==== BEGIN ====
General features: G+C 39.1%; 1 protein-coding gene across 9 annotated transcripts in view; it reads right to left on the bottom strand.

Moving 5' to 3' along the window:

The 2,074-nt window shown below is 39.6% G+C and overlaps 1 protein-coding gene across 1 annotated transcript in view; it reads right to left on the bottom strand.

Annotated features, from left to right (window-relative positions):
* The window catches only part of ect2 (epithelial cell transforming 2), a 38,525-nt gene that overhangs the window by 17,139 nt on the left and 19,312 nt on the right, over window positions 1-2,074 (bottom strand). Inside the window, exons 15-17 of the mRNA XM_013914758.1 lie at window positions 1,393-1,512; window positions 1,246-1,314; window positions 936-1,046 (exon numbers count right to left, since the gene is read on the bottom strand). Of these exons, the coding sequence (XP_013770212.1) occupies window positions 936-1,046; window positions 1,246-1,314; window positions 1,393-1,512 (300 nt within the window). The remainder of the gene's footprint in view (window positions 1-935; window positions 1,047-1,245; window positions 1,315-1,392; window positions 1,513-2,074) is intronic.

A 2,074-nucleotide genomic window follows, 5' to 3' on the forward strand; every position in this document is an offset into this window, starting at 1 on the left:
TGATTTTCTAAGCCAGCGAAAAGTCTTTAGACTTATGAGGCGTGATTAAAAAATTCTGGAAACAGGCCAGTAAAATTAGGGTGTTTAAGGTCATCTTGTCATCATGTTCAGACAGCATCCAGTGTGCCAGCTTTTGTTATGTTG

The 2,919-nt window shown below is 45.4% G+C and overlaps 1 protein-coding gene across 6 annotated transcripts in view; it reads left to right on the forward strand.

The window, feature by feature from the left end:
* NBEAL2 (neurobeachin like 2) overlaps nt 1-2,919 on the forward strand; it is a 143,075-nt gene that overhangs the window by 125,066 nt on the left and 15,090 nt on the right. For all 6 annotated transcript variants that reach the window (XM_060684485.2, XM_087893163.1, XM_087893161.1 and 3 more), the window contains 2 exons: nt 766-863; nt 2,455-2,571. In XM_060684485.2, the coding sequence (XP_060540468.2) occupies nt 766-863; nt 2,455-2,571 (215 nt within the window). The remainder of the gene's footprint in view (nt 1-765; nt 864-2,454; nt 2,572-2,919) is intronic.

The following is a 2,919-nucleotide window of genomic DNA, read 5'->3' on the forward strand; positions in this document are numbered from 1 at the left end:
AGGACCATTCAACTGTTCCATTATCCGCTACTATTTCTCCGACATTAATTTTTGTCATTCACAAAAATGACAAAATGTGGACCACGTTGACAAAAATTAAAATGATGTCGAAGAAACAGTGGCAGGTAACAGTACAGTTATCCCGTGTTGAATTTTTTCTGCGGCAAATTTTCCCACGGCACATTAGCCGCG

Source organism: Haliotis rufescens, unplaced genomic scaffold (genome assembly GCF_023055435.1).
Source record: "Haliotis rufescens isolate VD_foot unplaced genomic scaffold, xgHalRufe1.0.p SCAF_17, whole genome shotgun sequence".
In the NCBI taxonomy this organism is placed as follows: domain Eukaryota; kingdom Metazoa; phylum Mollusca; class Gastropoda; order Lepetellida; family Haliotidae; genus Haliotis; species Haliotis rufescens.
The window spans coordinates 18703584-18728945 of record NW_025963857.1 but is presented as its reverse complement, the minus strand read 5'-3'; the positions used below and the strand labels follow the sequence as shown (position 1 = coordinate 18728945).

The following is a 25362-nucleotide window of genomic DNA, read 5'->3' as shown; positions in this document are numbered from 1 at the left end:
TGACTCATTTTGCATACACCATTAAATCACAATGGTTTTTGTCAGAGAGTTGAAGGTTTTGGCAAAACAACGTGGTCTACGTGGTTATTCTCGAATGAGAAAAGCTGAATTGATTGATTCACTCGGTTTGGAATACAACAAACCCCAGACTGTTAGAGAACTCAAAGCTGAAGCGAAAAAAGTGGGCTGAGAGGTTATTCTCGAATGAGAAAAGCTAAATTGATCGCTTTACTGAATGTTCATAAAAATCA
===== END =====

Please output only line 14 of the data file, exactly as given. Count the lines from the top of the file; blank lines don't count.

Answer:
Source record: "Haliotis rufescens isolate VD_foot unplaced genomic scaffold, xgHalRufe1.0.p SCAF_17, whole genome shotgun sequence".